Schools in Legal Holding Pattern
As students return to pursue Christian higher education this term, it remains to be seen whether this summer's Supreme Court's ruling legalizing same-sex marriage nationwide will impact campuses.
The primary issue at hand is whether Christian institutions that have provided married student housing or benefits to married faculty and staff in the past will be forced to do the same for wedded gays and lesbians in the future.
So far there have been no government directives. However, it likely is only a matter of time before a same-sex couple denied campus housing together will sue a Christian school.
Down the road, the potential fallout for schools that refuse such accommodation could be the loss of tax exemption.
However, Marilyn Abplanalp, president of Alliance for Assemblies of God Higher Education, is encouraged by a brief section in Justice Anthony M. Kennedy's majority opinion of Obergefell v. Hodges that seems to uphold religious objections to same-sex marriage by educational institutions.
"At the moment we are in a holding pattern," Abplanalp says. "But the court decision expresses support for the religious liberties and freedom of speech of those who oppose same-sex marriage."
Nevertheless, in preparation of the federal government invoking same-sex mandates, Abplanalp says AG universities are investigating the possibility of seeking exemptions to Title IX requirements that declare no person "shall, on the basis of sex, be excluded from participation in, be denied the benefits of, or be subjected to discrimination under any education program or activity receiving federal financial assistance."
In the past, Abplanalp says, Christian schools have been granted exemptions to Title IX rules in certain areas by basing arguments that the Bible is the standard for behavior.
"All our schools have rules against sexual relations outside marriage," Abplanalp says.
At this point, Council of Christian Colleges and Universities (CCCU) President Shirley V. Hoogstra, calls the possibility of evangelical schools being forced to implement same-sex housing and being required to extend other spousal benefits to gay people as "speculative, but not out of the realm of possibility."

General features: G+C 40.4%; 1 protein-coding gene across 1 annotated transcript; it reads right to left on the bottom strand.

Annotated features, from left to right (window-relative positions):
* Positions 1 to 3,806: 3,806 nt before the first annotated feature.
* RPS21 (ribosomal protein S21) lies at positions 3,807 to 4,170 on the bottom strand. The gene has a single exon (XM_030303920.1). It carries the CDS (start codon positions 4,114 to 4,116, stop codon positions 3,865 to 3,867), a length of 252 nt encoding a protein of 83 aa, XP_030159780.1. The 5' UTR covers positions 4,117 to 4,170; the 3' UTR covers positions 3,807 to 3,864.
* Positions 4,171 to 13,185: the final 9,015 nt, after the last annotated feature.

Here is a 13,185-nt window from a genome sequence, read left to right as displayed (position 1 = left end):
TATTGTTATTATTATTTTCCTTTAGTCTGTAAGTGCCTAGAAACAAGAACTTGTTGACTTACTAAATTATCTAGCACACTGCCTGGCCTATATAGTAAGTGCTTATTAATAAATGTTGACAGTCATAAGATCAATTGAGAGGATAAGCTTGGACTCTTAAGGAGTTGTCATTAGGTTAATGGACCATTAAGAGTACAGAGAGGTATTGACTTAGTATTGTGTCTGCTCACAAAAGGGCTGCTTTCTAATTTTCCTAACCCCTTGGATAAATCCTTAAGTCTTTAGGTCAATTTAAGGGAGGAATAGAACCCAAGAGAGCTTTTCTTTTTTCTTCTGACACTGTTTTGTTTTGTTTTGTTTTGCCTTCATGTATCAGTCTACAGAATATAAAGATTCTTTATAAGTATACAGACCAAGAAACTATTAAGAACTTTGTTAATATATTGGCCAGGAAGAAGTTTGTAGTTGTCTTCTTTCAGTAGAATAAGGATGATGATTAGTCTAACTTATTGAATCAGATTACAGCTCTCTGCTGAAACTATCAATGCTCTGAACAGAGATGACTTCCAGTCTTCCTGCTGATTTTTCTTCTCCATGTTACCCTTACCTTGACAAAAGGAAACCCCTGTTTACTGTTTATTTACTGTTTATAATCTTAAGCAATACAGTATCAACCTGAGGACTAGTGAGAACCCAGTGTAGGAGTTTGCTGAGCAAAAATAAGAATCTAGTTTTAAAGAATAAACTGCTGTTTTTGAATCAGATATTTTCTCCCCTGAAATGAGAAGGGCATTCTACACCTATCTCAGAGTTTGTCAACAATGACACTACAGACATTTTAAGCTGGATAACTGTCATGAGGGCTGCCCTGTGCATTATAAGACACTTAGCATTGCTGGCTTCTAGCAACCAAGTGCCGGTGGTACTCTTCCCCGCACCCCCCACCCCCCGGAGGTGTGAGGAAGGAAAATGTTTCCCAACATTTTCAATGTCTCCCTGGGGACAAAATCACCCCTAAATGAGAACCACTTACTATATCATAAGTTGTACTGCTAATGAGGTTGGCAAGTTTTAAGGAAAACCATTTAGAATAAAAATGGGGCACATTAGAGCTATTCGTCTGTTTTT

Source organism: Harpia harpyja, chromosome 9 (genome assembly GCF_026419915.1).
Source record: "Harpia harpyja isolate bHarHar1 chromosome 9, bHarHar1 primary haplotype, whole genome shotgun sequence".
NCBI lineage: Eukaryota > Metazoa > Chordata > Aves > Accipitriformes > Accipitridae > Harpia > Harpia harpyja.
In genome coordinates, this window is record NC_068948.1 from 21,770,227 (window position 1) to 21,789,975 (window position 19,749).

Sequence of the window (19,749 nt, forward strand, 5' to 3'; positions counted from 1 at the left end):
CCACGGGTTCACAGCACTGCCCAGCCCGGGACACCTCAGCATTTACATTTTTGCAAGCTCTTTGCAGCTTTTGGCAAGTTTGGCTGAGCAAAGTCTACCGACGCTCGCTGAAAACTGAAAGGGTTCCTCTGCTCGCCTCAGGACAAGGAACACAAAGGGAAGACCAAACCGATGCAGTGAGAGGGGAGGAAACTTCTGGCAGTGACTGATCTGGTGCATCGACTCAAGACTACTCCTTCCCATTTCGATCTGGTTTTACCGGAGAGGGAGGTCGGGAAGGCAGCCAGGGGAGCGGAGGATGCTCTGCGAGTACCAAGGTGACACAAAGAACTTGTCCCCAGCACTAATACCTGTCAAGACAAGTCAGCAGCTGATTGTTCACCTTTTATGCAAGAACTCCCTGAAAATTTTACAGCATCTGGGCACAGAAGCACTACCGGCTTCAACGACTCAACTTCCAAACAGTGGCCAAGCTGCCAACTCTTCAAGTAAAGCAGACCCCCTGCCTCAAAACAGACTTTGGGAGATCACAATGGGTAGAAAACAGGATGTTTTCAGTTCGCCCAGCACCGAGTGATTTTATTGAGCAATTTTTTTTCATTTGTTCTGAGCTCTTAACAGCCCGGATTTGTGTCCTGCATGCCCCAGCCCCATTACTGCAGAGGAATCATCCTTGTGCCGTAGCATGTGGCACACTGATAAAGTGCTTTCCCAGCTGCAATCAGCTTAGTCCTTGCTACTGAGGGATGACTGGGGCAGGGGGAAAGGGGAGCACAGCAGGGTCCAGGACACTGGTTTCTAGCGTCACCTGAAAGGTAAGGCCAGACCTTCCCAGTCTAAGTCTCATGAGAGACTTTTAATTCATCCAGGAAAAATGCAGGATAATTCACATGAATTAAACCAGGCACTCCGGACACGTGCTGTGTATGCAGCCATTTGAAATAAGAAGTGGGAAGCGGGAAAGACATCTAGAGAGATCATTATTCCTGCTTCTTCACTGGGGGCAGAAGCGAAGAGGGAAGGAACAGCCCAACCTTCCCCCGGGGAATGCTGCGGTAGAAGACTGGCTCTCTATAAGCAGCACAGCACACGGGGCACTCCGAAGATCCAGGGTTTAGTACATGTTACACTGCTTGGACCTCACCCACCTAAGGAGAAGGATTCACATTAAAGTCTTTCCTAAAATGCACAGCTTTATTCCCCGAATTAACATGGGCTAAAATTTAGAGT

Joshua D. Hawley, associate professor at the University of Missouri School of Law, notes that the federal government also could begin interpreting Title VII of the Civil Rights Act and related antidiscrimination statues (such as the Fair Housing Act) to mandate accommodation of same-sex couples. Likewise, state agencies or officials might interpret state laws in the same way, he says.
"This is why new and specific laws that protect individuals, churches, charities, and ministries from adverse action for following church teaching on marriage is vitally necessary," Hawley says.
Before that happens, with same-sex marriage as the new law of the land, some universities have amended student manuals to reflect language indicating only heterosexual marriage is permissible.
By law, college applications cannot ask about a prospective student's sexual orientation. However, Abplanalp says as part of the application process at all 16 AG schools in the U.S., students must read through and consent to behavior contracts, agreeing to abide by policies that sexual behavior outside heterosexual marriage is forbidden.
Hoogstra, who is also an attorney, agrees that Christian universities need to carefully review all policies connected with the issue.